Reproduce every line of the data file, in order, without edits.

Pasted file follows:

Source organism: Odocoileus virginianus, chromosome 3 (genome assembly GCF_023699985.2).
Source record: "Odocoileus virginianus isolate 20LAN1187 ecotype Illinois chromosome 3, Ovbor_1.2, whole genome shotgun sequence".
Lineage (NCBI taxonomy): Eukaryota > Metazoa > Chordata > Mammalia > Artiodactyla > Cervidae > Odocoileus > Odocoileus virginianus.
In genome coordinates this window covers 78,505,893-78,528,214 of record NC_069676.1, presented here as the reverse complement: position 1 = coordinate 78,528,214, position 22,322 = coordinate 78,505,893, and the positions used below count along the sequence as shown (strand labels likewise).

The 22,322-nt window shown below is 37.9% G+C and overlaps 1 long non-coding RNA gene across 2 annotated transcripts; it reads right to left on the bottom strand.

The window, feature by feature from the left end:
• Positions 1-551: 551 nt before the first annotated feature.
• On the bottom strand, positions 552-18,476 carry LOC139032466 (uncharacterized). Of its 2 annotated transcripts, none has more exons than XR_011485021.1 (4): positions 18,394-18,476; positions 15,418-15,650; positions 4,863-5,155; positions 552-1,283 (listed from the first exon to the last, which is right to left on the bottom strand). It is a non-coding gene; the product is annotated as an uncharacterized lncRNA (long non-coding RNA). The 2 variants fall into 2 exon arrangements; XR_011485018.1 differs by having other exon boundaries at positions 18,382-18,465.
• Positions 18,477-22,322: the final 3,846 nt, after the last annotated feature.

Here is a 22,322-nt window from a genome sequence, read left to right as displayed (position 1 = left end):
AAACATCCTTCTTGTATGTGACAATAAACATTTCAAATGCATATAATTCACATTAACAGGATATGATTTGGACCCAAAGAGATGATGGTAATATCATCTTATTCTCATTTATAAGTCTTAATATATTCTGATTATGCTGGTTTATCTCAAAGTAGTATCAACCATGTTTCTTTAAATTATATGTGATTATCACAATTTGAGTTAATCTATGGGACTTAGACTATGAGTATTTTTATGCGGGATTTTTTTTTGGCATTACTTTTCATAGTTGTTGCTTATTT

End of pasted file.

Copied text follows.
Source organism: Odocoileus virginianus, chromosome 3 (genome assembly GCF_023699985.2).
Source record: "Odocoileus virginianus isolate 20LAN1187 ecotype Illinois chromosome 3, Ovbor_1.2, whole genome shotgun sequence".
Lineage (NCBI taxonomy): Eukaryota > Metazoa > Chordata > Mammalia > Artiodactyla > Cervidae > Odocoileus > Odocoileus virginianus.
In genome coordinates this window covers 78,505,893-78,528,214 of record NC_069676.1, presented here as the reverse complement: position 1 = coordinate 78,528,214, position 22,322 = coordinate 78,505,893, and the positions used below count along the sequence as shown (strand labels likewise).

The 22,322-nt window shown below is 37.9% G+C and overlaps 1 long non-coding RNA gene across 2 annotated transcripts; it reads right to left on the bottom strand.

The window, feature by feature from the left end:
• Positions 1-551: 551 nt before the first annotated feature.
• On the bottom strand, positions 552-18,476 carry LOC139032466 (uncharacterized). Of its 2 annotated transcripts, none has more exons than XR_011485021.1 (4): positions 18,394-18,476; positions 15,418-15,650; positions 4,863-5,155; positions 552-1,283 (listed from the first exon to the last, which is right to left on the bottom strand). It is a non-coding gene; the product is annotated as an uncharacterized lncRNA (long non-coding RNA). The 2 variants fall into 2 exon arrangements; XR_011485018.1 differs by having other exon boundaries at positions 18,382-18,465.
• Positions 18,477-22,322: the final 3,846 nt, after the last annotated feature.

Here is a 22,322-nt window from a genome sequence, read left to right as displayed (position 1 = left end):
AAACATCCTTCTTGTATGTGACAATAAACATTTCAAATGCATATAATTCACATTAACAGGATATGATTTGGACCCAAAGAGATGATGGTAATATCATCTTATTCTCATTTATAAGTCTTAATATATTCTGATTATGCTGGTTTATCTCAAAGTAGTATCAACCATGTTTCTTTAAATTATATGTGATTATCACAATTTGAGTTAATCTATGGGACTTAGACTATGAGTATTTTTATGCGGGATTTTTTTTTGGCATTACTTTTCATAGTTGTTGCTTATTT